Obedience to the call of the Lord can lead you in wild and unexpected places. For Ben Hofecker, his dad Terry Hofecker, and the team at Soil1, that calling has carried them away, from working with drones and remote sensing work to deploying soil test kits to farmers around the globe.
“The greatest challenge we face in the 21st century is food security,” Ben Hofecker shared. “As Christians it’s our responsibility to take care of the soil and people. It is something we can’t neglect.”
Healthy soil means healthy food, and healthy food means healthy people. Soil1 is doing its part to make sure the farmer knows the state of the ground underneath their feet.
From Swords to Plowshares
Prior to launching Soil1, Ben worked in the drone and remote sensing business, using drones for a variety of applications including archeological digs in Israel, research, law enforcement, transportation, and defense. About five years ago, they started to explore precision agriculture applications using drones and sensors.
“We learned that our most effective national defense was about food security overseas,” Ben said. One of the largest threats to our security rested in whether other nations were starving. “There are soft things we need to do to ensure long-term national defense.”
The team launched a focus group to investigate how drones and sensors could be used to improve and impact small-scale farmers and agriculture in developing countries. What they learned changed the way they looked at things. The focus group said the drone footage from the air was great, but the problem was simpler: “I don’t even know what’s going on in my ground.”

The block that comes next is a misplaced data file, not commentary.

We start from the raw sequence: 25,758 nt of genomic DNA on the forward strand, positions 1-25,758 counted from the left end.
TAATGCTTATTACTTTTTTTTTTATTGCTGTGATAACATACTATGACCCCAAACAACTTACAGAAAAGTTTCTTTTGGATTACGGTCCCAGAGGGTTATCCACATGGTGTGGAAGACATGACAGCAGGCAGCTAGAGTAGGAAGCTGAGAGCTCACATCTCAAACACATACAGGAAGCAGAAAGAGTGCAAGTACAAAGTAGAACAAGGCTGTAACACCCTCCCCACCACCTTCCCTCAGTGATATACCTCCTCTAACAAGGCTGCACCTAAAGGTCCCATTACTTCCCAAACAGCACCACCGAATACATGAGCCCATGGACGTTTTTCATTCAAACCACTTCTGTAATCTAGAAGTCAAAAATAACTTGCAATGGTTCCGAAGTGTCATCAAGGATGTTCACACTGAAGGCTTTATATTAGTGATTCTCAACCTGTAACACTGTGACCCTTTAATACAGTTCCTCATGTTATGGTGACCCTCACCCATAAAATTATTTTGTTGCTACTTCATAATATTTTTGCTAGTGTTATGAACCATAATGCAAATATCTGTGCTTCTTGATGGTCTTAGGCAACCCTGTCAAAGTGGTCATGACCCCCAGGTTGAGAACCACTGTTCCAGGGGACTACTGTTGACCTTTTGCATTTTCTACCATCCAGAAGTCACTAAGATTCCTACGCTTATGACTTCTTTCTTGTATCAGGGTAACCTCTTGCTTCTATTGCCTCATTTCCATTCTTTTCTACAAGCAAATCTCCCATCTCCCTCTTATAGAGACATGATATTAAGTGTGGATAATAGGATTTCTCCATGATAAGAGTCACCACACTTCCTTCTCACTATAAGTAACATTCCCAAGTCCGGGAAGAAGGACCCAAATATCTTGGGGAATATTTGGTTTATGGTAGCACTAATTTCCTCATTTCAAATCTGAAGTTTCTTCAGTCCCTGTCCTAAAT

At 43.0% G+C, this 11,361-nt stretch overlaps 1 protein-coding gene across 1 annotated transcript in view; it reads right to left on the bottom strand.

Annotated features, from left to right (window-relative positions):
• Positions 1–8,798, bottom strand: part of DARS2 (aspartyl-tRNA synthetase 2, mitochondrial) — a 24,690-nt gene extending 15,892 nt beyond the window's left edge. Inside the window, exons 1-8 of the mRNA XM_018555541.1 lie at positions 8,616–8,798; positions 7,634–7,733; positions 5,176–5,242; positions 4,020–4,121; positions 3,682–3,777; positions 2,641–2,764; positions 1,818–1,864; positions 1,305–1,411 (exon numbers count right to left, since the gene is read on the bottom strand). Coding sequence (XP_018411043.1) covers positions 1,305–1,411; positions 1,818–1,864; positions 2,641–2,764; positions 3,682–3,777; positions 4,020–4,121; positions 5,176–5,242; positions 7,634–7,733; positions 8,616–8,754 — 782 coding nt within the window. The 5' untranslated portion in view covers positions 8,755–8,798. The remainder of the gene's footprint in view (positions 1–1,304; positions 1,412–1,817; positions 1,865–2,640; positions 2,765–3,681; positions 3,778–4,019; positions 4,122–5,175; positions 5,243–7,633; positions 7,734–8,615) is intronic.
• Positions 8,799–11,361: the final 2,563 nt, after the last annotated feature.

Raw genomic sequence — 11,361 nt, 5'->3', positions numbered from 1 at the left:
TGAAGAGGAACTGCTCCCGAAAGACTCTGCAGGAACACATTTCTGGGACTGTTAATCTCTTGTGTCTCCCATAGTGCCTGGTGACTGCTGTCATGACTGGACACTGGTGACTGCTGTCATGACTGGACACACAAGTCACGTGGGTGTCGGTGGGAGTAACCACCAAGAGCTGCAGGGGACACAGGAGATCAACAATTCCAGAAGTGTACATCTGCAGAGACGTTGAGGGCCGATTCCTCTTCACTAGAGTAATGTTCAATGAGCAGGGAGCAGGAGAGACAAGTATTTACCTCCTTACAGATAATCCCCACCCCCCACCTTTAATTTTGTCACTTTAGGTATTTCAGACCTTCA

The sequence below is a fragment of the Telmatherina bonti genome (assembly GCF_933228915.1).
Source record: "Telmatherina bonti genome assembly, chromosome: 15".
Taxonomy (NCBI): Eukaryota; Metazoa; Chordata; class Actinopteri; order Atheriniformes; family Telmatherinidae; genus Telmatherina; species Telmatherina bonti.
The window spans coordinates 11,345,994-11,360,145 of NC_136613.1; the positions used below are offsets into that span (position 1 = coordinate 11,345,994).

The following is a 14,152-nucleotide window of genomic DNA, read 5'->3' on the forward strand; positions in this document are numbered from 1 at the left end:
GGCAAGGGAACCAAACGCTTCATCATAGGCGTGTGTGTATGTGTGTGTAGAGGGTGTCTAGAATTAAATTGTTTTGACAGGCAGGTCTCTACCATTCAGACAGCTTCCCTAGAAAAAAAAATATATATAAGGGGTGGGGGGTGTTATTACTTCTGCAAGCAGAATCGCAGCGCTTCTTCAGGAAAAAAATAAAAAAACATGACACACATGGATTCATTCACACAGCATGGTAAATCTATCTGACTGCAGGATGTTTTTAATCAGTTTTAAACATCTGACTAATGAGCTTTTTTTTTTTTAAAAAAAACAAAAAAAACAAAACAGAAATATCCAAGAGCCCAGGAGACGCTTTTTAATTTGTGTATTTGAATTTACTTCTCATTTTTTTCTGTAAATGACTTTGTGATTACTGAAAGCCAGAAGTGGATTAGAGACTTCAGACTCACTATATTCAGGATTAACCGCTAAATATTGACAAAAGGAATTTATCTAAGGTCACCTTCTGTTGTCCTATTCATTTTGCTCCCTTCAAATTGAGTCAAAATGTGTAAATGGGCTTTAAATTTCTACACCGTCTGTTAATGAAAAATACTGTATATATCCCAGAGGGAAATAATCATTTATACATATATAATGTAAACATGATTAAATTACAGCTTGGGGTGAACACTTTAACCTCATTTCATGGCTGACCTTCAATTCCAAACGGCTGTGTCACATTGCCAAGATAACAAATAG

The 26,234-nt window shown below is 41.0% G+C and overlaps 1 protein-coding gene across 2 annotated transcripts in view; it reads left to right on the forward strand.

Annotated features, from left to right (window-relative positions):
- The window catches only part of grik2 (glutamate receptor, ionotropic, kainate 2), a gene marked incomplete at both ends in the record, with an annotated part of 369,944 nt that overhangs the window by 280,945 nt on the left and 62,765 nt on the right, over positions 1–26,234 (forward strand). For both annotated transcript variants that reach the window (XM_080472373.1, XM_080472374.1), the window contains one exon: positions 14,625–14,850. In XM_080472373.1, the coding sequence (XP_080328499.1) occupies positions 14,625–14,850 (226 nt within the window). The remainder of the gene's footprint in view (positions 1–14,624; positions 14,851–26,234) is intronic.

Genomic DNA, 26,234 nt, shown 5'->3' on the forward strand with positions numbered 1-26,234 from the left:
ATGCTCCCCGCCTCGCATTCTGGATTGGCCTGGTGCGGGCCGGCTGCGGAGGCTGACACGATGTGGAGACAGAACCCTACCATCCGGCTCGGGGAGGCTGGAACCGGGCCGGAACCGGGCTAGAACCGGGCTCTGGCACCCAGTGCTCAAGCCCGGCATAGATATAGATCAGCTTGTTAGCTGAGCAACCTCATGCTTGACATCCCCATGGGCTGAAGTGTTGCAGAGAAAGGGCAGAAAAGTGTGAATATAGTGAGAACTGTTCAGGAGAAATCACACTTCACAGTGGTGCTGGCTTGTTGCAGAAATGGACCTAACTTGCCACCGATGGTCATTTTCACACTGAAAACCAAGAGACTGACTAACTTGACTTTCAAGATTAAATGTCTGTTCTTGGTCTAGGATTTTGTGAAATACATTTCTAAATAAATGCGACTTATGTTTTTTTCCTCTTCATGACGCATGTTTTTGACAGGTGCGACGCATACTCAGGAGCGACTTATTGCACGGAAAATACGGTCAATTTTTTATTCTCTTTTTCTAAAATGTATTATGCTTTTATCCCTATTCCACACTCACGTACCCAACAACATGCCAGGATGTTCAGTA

During a meeting about smart field automation with several individuals from JAIN Irrigation, one of the largest irrigation companies in the world, Ben got a fast education on the developing world. “They told us the whole smart field is great, but the things we need to do in India are very simple. In the developing world, we don’t need to automate the combine through the field because there’s no combine in the field, there’s someone in the field. Taking a job away from someone is hurting the economy, not helping it.”
“At that point we had a choice,” Ben said. “We could take drones headed toward the cybersecurity defense path, or we could feed the world and beat swords into plowshares.”
One-Step Field Soil Test Kits
The team started looking for simple tools that could make a big difference.
Rafiq Islam, PhD, Soil & Bioenergy Program Leader at The Ohio State University, had developed a simple, one reagent test for active carbon in soil, which is a measure of the soil’s overall health. Soil 1 LLC worked with Dr. Islam to develop inexpensive soil ecology testing solutions that could take place on a farmer’s field instead of in a far-off laboratory. The team has applied for patents for the special formulation in the United States and six other countries.
The basic kit allows a farmer anywhere in the world to sample their own soil, test it, and determine its quality in no less than 30 minutes. The test measures the active carbon in the soil—which is the carbon that’s ready and available for a plant to uptake—and categorizes it as poor, fair, good, or excellent using a color scale.
The tests cost about $1 each.
Soon, Soil1 will have a version of the test that will provide a color range of 60 variations. The team is also working with OSU to develop an application that will take test results and log them into a program farmers can use to track their crops and inform their decisions.
“The biggest thing is its affordability and ability to empower smallholder farmers,” said Ben. “There are applications for large-scale commercial farmers, but it really empowers the individual.”